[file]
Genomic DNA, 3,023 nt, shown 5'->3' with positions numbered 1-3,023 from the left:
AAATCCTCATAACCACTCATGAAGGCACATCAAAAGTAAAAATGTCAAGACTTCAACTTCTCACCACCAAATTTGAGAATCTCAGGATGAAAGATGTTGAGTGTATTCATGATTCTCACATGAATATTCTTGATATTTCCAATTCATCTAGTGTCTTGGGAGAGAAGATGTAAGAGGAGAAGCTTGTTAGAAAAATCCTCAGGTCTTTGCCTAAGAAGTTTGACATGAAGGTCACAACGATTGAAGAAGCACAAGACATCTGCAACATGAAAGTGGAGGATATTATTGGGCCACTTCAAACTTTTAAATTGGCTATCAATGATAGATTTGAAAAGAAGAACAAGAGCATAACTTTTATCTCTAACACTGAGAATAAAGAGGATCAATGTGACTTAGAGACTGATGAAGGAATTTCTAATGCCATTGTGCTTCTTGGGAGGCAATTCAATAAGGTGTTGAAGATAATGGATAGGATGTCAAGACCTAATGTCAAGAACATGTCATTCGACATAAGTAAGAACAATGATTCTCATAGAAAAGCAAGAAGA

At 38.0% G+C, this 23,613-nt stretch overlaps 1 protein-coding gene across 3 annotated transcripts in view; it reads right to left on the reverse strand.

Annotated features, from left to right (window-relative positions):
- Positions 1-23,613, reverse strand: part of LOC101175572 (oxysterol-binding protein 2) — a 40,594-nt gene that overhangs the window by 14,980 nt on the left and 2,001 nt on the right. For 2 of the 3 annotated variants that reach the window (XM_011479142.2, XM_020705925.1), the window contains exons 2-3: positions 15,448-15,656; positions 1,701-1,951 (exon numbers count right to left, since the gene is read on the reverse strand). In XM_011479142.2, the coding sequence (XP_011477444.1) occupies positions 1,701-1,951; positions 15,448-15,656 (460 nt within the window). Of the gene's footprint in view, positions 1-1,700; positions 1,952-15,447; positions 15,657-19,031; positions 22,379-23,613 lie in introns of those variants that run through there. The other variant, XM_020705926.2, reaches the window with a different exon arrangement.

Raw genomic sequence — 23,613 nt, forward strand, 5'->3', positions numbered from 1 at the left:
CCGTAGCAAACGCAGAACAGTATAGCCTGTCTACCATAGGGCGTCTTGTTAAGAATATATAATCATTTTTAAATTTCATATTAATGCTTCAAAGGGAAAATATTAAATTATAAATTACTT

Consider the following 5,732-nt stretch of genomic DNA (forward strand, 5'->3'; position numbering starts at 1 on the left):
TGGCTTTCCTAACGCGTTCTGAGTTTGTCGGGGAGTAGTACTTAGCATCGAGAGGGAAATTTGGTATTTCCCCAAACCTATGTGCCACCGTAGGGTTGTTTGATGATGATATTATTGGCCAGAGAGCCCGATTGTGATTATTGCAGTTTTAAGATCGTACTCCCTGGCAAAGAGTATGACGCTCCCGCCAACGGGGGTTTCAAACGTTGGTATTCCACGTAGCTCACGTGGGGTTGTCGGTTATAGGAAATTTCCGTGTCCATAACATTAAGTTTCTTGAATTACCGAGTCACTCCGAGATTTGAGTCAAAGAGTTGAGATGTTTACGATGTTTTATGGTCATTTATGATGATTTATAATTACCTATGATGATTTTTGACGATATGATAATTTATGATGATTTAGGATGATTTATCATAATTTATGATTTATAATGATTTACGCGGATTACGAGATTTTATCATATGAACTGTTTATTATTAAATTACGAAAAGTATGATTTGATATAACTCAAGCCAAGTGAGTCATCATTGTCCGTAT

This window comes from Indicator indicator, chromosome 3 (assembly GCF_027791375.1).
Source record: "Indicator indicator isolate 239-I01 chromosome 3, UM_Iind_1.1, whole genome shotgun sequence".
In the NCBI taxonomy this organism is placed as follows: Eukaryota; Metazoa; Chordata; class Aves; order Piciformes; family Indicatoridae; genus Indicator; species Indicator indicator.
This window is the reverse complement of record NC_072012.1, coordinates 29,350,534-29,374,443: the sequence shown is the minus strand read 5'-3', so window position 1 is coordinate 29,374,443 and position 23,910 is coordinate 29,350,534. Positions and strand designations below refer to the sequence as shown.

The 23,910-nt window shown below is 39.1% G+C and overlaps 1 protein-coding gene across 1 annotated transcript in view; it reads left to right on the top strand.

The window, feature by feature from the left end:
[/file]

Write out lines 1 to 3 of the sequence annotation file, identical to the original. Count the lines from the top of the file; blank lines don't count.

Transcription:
Genomic DNA, 3,023 nt, shown 5'->3' with positions numbered 1-3,023 from the left:
AAATCCTCATAACCACTCATGAAGGCACATCAAAAGTAAAAATGTCAAGACTTCAACTTCTCACCACCAAATTTGAGAATCTCAGGATGAAAGATGTTGAGTGTATTCATGATTCTCACATGAATATTCTTGATATTTCCAATTCATCTAGTGTCTTGGGAGAGAAGATGTAAGAGGAGAAGCTTGTTAGAAAAATCCTCAGGTCTTTGCCTAAGAAGTTTGACATGAAGGTCACAACGATTGAAGAAGCACAAGACATCTGCAACATGAAAGTGGAGGATATTATTGGGCCACTTCAAACTTTTAAATTGGCTATCAATGATAGATTTGAAAAGAAGAACAAGAGCATAACTTTTATCTCTAACACTGAGAATAAAGAGGATCAATGTGACTTAGAGACTGATGAAGGAATTTCTAATGCCATTGTGCTTCTTGGGAGGCAATTCAATAAGGTGTTGAAGATAATGGATAGGATGTCAAGACCTAATGTCAAGAACATGTCATTCGACATAAGTAAGAACAATGATTCTCATAGAAAAGCAAGAAGA

At 38.0% G+C, this 23,613-nt stretch overlaps 1 protein-coding gene across 3 annotated transcripts in view; it reads right to left on the reverse strand.